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The Food and Drug Administration is proposing tighter regulations for a commonly prescribed painkiller, a move that would make getting prescriptions for Vicodin, Lortab and other hydrocodone products much more difficult.
FDA officials said Thursday they will ask the Health and Human Services Department to classify hydrocodone combination products as Schedule II drugs, a restrictive category that limits how doctors prescribe the medications and authorize refills.
The proposed change is a response to increasing abuse of highly addictive opioid narcotics, according to Dr. Janet Woodcock, director of the FDA Center for Drug Evaluation and Research.
“In recent years, the FDA has become increasingly concerned about the abuse and misuse of opioid products, which have sadly reached epidemic proportions in certain parts of the United States,” Woodcock said in a statement.
Vicodin and other hydrocodone/acetaminophen medications such Lorcet, Lortab and Norco are the most commonly prescribed pain medications in the Defense Department.
In 2011, military doctors wrote 409,237 prescriptions for these products, twice as many as the second most-prescribed painkiller, tramadol.
The number of prescriptions written for hydrocodone/acetaminophen also has increased significantly since 2007, up 38 percent.
A 2012 study of Iraq and Afghanistan veterans found that VA doctors prescribed more opiates to patients with PTSD, depression and substance abuse disorders than to veterans with no mental health conditions.
According to the Substance Abuse and Mental Health Services Administration, nearly 35 million Americans in 2008 reported that they had taken prescription painkillers, including Vicodin, for reasons other than medical use at least once.
In 2011, 1.8 million Americans met the clinical definition for dependence or abuse of prescription pain relievers.
A number of industry groups and advocates have opposed the reclassifying of Vicodin and similar hydrocodone/acetaminophen medications as Schedule II drugs.
In March, the National Community Pharmacy Association came out against legislation proposed by Sens. Joe Manchin, D-West Va., and Mark Kirk, R-Ill., to change the medication’s classification.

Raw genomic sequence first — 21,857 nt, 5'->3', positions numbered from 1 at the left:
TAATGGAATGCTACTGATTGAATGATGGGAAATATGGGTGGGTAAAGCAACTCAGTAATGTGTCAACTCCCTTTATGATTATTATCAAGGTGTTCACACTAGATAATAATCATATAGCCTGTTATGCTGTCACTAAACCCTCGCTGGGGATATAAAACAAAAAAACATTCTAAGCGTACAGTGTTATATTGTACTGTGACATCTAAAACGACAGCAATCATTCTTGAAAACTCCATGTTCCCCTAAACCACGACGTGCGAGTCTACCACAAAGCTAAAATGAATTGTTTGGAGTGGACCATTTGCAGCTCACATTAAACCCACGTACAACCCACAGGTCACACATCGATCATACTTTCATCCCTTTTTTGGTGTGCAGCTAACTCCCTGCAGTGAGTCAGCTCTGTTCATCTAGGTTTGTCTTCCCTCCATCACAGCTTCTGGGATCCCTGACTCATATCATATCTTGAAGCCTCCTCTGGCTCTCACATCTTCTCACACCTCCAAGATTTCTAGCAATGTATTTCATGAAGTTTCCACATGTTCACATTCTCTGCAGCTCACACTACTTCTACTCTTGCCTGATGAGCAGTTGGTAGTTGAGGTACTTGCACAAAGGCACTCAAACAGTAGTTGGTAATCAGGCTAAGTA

“[The legislation] would would create significant hardships for many and delay relief for vulnerable patients with legitimate chronic pain, especially those in nursing home and long-term care settings,” association CEO Douglas Hoey said.
Other groups that oppose the change include the American Cancer Society Cancer Action Network, the American Academy of Pain Management, the Amputee Coalition and the National Association of Chain Drug Stores.
A 2011 survey of health behaviors among active-duty service members found 1.3 percent of troops said they had abused prescription drugs, while 4.5 percent said they knew of colleagues who had misused them.
Steriods and amphetamines are the most commonly abused prescriptions in the military, according to the survey, with painkillers placing third.
The FDA will make its formal recommendation to HHS in December. If approved, hydrocodone products will join other medications such as oxycodone, methadone, fentanyl, Ritalin and Adderall as Schedule II drugs.
Currently, patients filling prescriptions for Schedule III medications — the current classification of hydrocodone compounds — can refill them over a six-month period without needing a new prescription.
Schedule II medications usually require a new prescription every 30 days, with a maximum of 90 days allowed under some conditions.
Woodcock said the decision was difficult but came after “a thorough and careful analysis of extensive scientific literature.”
“For the millions of American patients experiencing an acute medical need or living with chronic pain, opioids, when prescribed appropriately, can allow patients to manage their pain as well as significantly improve their quality of life,” Woodcock said. “The FDA has been challenged with determining how to balance the need ... while addressing the ongoing concerns about abuse and misuse.”